概率论与数理统计Morris H. Degroot

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概率论与数理统计Morris H. Degroot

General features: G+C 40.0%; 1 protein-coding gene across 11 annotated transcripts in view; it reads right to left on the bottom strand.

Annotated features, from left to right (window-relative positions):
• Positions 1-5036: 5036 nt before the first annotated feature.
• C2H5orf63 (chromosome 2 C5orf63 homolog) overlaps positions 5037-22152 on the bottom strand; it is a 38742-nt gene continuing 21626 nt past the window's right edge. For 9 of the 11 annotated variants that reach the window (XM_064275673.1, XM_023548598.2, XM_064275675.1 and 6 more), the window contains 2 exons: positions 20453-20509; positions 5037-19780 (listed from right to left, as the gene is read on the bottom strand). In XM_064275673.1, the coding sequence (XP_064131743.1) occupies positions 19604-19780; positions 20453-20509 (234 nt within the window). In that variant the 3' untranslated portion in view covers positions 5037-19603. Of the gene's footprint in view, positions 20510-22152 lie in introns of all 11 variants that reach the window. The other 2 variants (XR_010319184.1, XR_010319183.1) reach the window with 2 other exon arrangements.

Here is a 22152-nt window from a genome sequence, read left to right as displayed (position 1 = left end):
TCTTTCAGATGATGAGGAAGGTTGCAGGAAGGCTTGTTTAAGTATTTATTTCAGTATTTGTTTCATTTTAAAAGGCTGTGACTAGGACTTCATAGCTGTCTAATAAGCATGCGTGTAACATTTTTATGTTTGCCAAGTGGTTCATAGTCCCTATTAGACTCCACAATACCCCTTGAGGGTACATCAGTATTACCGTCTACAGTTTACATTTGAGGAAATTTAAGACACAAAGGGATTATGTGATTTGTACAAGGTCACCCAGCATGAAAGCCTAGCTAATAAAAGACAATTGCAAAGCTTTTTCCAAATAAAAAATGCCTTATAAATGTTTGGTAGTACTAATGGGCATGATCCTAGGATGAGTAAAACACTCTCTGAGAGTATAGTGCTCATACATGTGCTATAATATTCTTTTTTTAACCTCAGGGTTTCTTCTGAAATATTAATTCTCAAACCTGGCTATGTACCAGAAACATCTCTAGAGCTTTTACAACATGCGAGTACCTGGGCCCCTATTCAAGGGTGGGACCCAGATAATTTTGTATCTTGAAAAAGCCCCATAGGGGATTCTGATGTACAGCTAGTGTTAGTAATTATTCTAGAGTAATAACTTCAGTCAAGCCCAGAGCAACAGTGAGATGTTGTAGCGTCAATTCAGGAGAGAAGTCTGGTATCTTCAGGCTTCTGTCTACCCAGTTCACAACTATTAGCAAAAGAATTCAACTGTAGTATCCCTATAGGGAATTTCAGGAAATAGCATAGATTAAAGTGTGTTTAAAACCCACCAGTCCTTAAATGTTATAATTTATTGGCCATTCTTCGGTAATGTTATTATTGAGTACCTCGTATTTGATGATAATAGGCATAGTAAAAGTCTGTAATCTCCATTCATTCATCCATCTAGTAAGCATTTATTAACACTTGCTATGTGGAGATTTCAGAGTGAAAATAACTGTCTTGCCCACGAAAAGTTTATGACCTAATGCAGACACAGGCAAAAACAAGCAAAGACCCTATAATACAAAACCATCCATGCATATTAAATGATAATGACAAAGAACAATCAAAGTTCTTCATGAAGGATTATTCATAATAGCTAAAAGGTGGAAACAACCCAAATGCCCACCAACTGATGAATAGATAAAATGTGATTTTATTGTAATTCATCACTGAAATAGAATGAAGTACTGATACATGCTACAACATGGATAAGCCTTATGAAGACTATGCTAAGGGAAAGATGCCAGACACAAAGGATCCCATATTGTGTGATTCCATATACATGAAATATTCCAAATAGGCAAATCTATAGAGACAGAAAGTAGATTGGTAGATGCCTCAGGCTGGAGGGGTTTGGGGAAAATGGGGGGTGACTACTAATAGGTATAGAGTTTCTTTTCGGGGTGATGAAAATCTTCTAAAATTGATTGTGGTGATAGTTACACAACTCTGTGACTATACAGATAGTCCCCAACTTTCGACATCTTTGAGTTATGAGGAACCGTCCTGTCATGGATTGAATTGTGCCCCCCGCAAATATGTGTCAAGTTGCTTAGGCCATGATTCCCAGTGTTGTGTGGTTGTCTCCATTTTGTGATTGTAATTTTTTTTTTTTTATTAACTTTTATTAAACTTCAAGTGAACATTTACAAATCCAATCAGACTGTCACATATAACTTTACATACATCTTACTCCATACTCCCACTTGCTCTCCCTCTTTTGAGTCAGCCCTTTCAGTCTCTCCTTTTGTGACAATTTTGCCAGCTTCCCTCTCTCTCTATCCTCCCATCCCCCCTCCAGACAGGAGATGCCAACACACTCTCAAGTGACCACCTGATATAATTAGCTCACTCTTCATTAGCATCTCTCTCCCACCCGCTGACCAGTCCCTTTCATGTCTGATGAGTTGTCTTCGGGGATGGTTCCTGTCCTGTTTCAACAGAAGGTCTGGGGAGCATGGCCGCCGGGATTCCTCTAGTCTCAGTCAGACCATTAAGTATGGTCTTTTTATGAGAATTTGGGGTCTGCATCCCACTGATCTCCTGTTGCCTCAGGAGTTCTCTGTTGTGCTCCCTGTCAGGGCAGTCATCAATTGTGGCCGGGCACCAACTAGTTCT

To Jenny and Jeremy Preface This book contains enough material for a one-year course in probability and statistics. The mathematical requirements for the course are a knowledge of the elements of calculus and a familiarity with the concepts and elementary proper ties of vectors and matrices no previous knowledge of probability or statistics is assume d The book has been written with both the student and the teacher in mind Special care has been taken to make sure that the text can be read and understood with few obscure passages or other stumbling blockS. Theorems and proofs are presented where appropriate, and illustrative examples are given at almost every step of the way. More than 1100 exercises are included in the book. Some of these exercises provide numerical applications of results presented in the text, and others are intended to stimulate further thought about these results. A new feature of this second edition is the inclusion of approximately 20 or 25 exercises at the end of each chapter that supplement the exercises given at the end of most of the individual sections of the book The first five chapters are devoted to probability and can serve as the text for a one-semester course on that topic. The elementary concepts of probability are illustrated by such famous examples as the birthday problem, the tennis tourn ment problem, the matching problem, the collector's problem, and the game of craps. Standard material on random variables and probability distributions is highlighted by discussions of statistical swindles, the use of a table of random digits, the elementary notions of life testing, a comparison of the relative advantages of the mean and the median as predictors, the importance of the central limit theorem, and the correction for continuity. Also included as special features of these chapters are sections on Markov chains, the Gamblers ruin Preface problem, choosing the best, utility and preferences among gambles, and the Borel-Kolmogorov paradox. These topics are treated in a completely elemcntary fashion, but they can be omitted without loss of continuity if time is limited. Sections of the book that can be so omitted are indicated, in the traditional way, by asterisks in the Contents and in the text CO. The last five chapters of the book are devoted to statistical inference.The crage here is modern in outlook. Both classical and Bayesian statistical methods are developed in an integrated presentation. No single school of thought is treated in a dogmatic fashion. My goal is to equip the student with the theor and methodology that have proved to be useful in the past and promise to bc useful in the future tesx These chapters contain a comprehensive but elementary survey of estimation, testing hypotheses, nonparamctric methods, multiple regression, and the analysis of variance. The strengths and weaknesses and the advantages and disadvantages of such basic concepts as maximum likelihood estimation, Bayesian decision procedures, unbiased estimation, confidence intervals, and levels of significance are discussed from a contemporary viewpoint. Special features of these chapters include discussions of prior and posterior distributions, sufficient statistics, Fisher information, the delta method, the Bayesian analysis of samples from a normal distribution. unbiased tests, multidecision problems, tests of goodness-of-fit, contingency tables, Simpson's paradox, inferences about the median and other quantiles, robust estimation and trimmed means, confidence bands for a regres- sion line, and the regression fallacy. If time does not permit complete coverage of the contents of these chapters, any of the following sections can be omitted without loss of continuity: 7.6, 7.8, 8.3, 9.6, 9.7, 9.8, 99, and 9.10 In summary, the main changes in this second edition are new sections or subsections on statistical swindles, choosing the best, the Borel-Kolmogorov paradox, the correction for continuity, the delta. method. unbia ased tests, Simpson’s paradox, confidence bands for a regression line, and the regression fallacy, as well as a new section of supplementary exercises at the end of each chapter. The material introducing random variables and their distributions has been thor- oughly revised, and minor changes, additions, and deletions have been made throughout the text Although a computer can be a valuable adjunct in a course in probability and statistics such as this one none of the exercises in this book requires access to a computer or a knowledge of programming. For this reason, the use of this book is not tied to a computer in any way. Instructors are urged, however, to use computers in the course as much as is feasible. A small calculator is a helpful aid for solving some of the numerical exercises in the second half of the book One further point about the style in which the book is written should be emphasized. The pronoun "he"is used throughout the book in reference to a person who is confronted with a statistical problem. This usage certainly does not mean that only males calculate probabilities and make decisions, or that only Preface males can be statisticians. The word "he"is used quite literally as defined in Webster's Third. New International Dictionary to mean "that one whose sex is unknown or immaterial. "The field of statistics should certainly be as accessible to women as it is to men. It should certainly be as accessible to members of minority groups as it is to thc majority. It is my sincere hope that this book will help create among all groups an awareness and appreciation of probability and statistics as an interesting, lively, and important branch of science I am indebted to the readers, instructors, and colleagues whose comments have strengthened this edition. Marion Reynolds, r, of Virginia Polytechnic Institute and James Stapleton of Michigan State University reviewed the manuscript for the publisher and made many valuable suggestions. I am grateful to the Literary Executor of the late Sir Ronald A. Fisher, F.R.S., to Dr. Frank Yates, F.R.S., and the Longman group Ltd,, London, for permission to adapt Table iii of their book Statistical Tables for Biological, Agricultural and medical Research (6th edition, 1974) The field of statistics has grown and changed since I wrote a Preface for the first edition of this book in November, 1974, and so have I. The influence on my life and work of those who made that first edition possible remains vivid and undiminished; but with growth and change have come new influences as well both personal and professional. The love, warmth, and support of my family and friends old and new. have sustained and stimulated me, and enabled me to write a book that i believe reflects contemporary probability and statistics Pittsburgh, Pennsylvania M.H. D October 1985 Contents Introduction to Probability The history of Probability 1 Interpretations of Probability 2 Experiments and Events 5 Set Theory 7 The Definition of Probability 13 Finite Sample Spaces 18 1.7 Counting methods 20 Combinatorial Methods 26 1.9 Multinomial Coefficients 32 1.10 The Probability of a Union of Events 36 1.11 Independent Events 43 1.12 Statistical Swindles 52 1.13 Supplementary Exercises 54 2 Conditional Probability 2.1 Thc Dcfinition of Conditional Probability 57 2.2 Bayes'Theorem 64 x 2.3 Markov Chains 72 24 The Gambler's Ruin Problem 82 viii Contents 25 Choosing the Best 87 26 Supplementary Exercises 94 3 Random variables and distributions Random variables and Discrete Distributions 97 3.2 Continuous Distributions 102 3.3 The Distribution Function 108 3.4 Bivariate distributions 115 3.5 Marginal Distributions 125 Conditional distributions 134 3.7 Multivariate Distributions 142 3.8 Functions of a Random variable 150 39 Functions of Two or more random variables 158 3. 10 The Borel-Kolmogorov Paradox 171 3. 11 Supplementary Exercises 174 4 Expectation 4.1 The Expectation of a Random Variable 179 4.2 Properties of Expectations 187 4.3 Variance 194 4.4 Moments 199 4.5 The mean and the Median 206 4.6 Covariance and Correlation 213 4.7 Conditional Expectation 219 4.8 The Sample Mean 226 4.9 Utility 233 4.10 Supplementary Exercises 239 5 Special Distributions 5.1 Introduction 243 5.2 The Bernoulli and Binomial Distributions 243 5.3 The Hypergeometric Distribution 247 The poisson distribution 252 5.5 The Negative Binomial Distribution 258 5.6 The normal Distribution 263 The Central Limit Theorem 274 Contents 5.8 The Correction for Continuity 283 59 The Gamma Distribution 286 5.10 The Beta Distribution 294 5.11 The Multinomial Distribution 297 5. 12 The Bivariate Normal Distribution 300 5. 13 Supplementary Exercises 307 Estimation 6.1 Statistical Inference 311 6.2 Prior and Posterior distributions 313 6.3 Conjugate Prior Distributions 321 64 Bayes Estimators 330 6.5 Maximum likelihood Estimators 338 6.6 Properties of Maximum Likelihood Estimators 348 Sufficient statistics 356 68 Jointly Sufficient Statistics 3 64 Improving an Estimator 371 6.10 Supplementary Exercises 377 SamplIng distributions of Estimators 7.1 The Sampling Distribution of a Statistic 381 72 The Chi-Square Distribution 383 73 Joint Distribution of the Sample mean and Sample variance 386 7,4 The t Distribution 393 7.5 Confidence Intervals 398 7,6 Bayesian Analysis of Samples from a Normal Distribution 402 7.7 Unbiased Estimators 411 78 Fisher Information 420 7.9 Supplementary Exercises 433 8 Testing Hypotheses 8.1 Problems of Testing Hypotheses 437 8.2 Testing Simple Hypotheses 442 4f 8. 3 Multidecision problems 456 Contents 8.4 Uniformly most Powerful Tests 466 8.5 Selecting a 'Test Procedure 477 86 The t Test 485 8.7 Discussion of the Methodology of Testing Hypotheses 494 8.8 The f Distribution 499 89 Comparing the means of Two Normal Distributions 506 8.10 Supplementary Exercises 512 9 Categorical Data and Nonparametric Methods 91 Tests of oodness-of-Fit 519 9,2 Goodness-of-Fit for Composite Hypotheses 526 9.3 Contingency Tables 534 94 Tests of Homogeneity 540 9.5 Simpsons Paradox 548 *96 Kolmogorov-Smirnov Tests 552 *97 Inferences about the Median and Other Quantiles 561 *9.8 Robust Estimation 564 Paired Observations 571 910 Ranks for Two Samples 580 9.11 Supplementary Exercises 586 10 Linear Statistical Models 10.1 The Method of Least Squares 593 10.2 Regression 604 10.3 Tests of Hypotheses and Confidence Intervals in Simple Linear Regression 612 104 The Regression Fallacy 628 10.5 Multiple regi 631 10.6 Analysis of Variance 644 10.7 The Two-Way Layout 652 10. 8 The Two-Way layout with Ref cations 662 109 Supplementary Exercises 6/7 li References 679 Tables Binomial Probabilities 682 Contents Random digits 685 Poisson Probabilities 688 The Standard Normal Distribution Function 689 The x Distribution 690 The t Distribution 692 0.95 Quantile of the F Distribution 694 0.975 Quantile of the F Distribution 695 Answers to Even-Numbered Exercises 697 Index 717